New START will be extended for five more years. This means that the unraveling of numerous arms control agreements, which has been progressing for two decades, has been halted for the time being. We are still far from a renaissance of nuclear disarmament. For this to happen, the risks of nuclear escalation must be minimized and sub-strategic nuclear weapons must be addressed. It also requires engaging China and upgrading bilateral arms control to the multilateral level. How can this succeed?


The ban is here! | Photo: Photo: ICAN | Aude Catimel

The Treaty on the Prohibition of Nuclear Weapons – a Winter’s Tale

It is a truly historic event. Today, the Treaty on the Prohibition of Nuclear Weapons (TPNW) effectively enters into force. A treaty that was not only negotiated against the will of some of the world’s most powerful states, but also explicitly challenges deeply entrenched power structures. Whether and how the treaty can be effective depends on how its supporters and opponents approach the treaty and each other. The strategy of ignoring the treaty, as practiced by Germany and other NATO states, will certainly no longer be possible once the treaty takes effect.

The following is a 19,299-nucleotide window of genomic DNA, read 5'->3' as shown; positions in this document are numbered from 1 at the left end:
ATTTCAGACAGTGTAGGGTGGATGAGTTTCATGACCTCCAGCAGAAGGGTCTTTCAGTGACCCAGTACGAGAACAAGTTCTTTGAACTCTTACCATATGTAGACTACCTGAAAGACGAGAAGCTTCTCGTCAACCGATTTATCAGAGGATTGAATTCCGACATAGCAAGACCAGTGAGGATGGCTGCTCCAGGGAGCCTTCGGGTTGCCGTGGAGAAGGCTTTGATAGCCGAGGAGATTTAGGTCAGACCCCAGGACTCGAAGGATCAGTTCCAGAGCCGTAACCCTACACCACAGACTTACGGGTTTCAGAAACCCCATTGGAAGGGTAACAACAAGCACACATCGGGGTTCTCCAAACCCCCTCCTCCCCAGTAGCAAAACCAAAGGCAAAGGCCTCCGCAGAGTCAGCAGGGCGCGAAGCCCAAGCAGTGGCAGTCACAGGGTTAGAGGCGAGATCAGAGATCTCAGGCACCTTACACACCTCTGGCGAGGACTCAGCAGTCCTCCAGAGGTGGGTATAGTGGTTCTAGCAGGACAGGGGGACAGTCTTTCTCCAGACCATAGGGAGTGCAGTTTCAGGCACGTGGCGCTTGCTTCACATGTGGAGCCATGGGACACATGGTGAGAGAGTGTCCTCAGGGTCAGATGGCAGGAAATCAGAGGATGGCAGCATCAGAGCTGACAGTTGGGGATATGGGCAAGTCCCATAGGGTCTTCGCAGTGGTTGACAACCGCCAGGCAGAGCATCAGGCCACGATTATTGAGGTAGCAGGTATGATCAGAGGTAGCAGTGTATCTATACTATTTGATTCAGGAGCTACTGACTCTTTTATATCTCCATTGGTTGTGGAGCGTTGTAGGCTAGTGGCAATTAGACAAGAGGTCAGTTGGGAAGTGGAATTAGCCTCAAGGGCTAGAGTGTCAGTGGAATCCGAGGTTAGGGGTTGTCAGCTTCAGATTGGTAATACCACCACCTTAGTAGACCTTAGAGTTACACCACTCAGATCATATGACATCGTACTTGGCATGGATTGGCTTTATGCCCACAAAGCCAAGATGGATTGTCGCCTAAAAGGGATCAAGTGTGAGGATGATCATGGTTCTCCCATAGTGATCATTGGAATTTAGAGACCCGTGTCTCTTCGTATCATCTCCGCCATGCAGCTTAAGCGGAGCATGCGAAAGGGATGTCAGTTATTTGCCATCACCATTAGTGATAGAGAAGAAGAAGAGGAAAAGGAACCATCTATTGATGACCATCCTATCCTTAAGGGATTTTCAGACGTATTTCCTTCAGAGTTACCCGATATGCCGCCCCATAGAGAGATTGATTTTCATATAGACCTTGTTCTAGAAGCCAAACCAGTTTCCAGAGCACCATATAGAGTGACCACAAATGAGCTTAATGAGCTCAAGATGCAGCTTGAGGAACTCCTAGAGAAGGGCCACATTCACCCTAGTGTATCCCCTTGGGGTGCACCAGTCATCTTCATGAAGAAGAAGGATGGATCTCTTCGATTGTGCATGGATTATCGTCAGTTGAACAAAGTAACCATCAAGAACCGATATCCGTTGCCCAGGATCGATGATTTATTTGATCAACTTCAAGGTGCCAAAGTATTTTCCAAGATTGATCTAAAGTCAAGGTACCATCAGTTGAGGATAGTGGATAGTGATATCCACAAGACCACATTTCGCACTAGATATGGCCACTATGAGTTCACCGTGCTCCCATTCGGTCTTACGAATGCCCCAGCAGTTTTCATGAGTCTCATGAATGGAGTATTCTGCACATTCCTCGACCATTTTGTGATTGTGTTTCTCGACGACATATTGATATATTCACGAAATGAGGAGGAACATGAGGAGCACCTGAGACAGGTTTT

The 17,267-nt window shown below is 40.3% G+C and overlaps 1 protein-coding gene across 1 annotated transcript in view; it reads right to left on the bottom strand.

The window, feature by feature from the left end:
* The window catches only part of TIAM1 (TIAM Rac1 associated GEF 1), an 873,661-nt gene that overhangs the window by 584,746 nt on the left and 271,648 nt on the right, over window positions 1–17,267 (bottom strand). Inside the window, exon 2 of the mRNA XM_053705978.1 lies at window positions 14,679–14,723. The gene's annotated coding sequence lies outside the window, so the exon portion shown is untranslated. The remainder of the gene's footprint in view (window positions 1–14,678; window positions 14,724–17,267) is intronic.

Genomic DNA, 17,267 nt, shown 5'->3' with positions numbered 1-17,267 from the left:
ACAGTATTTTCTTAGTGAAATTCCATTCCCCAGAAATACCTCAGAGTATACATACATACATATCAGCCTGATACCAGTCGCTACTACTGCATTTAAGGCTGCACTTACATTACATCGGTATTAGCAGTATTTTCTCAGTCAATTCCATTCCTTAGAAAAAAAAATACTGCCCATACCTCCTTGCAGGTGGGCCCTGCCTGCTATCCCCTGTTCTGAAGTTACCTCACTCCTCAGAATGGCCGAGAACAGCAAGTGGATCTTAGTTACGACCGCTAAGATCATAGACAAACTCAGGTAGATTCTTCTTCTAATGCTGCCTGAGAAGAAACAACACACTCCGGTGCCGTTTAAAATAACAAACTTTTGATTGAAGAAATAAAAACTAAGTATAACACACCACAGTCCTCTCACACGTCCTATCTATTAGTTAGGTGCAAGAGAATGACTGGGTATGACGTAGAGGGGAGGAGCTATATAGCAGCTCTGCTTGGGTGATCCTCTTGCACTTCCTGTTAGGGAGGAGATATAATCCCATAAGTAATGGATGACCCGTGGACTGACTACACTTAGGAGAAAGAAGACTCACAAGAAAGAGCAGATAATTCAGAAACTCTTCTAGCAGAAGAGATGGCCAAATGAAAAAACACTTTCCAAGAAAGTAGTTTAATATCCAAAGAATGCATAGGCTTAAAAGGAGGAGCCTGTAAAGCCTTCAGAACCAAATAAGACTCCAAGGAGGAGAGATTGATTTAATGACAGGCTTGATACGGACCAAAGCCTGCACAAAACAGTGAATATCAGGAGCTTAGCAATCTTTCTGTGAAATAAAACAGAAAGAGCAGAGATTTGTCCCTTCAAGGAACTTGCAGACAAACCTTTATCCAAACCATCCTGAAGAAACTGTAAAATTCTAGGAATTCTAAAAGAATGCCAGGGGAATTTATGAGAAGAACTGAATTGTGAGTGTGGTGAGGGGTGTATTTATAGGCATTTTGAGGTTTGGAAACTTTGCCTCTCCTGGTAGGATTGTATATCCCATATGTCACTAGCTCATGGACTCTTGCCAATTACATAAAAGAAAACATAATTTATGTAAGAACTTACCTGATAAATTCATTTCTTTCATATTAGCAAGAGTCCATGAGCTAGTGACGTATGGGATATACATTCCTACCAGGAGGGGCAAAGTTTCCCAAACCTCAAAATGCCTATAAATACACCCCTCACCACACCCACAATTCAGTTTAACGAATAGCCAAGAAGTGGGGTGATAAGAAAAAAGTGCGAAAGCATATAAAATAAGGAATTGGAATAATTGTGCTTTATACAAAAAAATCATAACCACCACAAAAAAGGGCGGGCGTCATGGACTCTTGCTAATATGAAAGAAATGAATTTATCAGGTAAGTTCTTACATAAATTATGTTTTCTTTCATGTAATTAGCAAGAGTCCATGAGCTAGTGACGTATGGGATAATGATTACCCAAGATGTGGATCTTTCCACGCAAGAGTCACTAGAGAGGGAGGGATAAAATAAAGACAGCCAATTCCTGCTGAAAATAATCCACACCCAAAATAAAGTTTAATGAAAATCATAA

The ban is here! | Photo: Photo: ICAN | Aude Catimel

Der Atomwaffenverbotsvertrag – ein Wintermärchen

Es ist ein wahrhaft historisches Ereignis. Heute tritt der Vertrag über das Verbot von Nuklearwaffen (Treaty on the Prohibition of Nuclear Weapons, kurz TPNW oder Verbotsvertrag) in Kraft. Ein Vertrag, der nicht nur gegen den Willen einiger der mächtigsten Staaten der Welt verhandelt wurde, sondern auch explizit jahrzehntelang gefestigte Machtstrukturen in Frage stellt. Ob und wie der Vertrag seine Wirkung entfalten kann, hängt nun davon ab, wie seine Unterstützer.innen und Gegner.innen mit dem Vertrag und miteinander umgehen. Fest steht: die Strategie, den Vertrag zu ignorieren, wie Deutschland und andere NATO-Staaten es praktizieren, wird mit dem Inkrafttreten des Vertrages nicht länger möglich sein.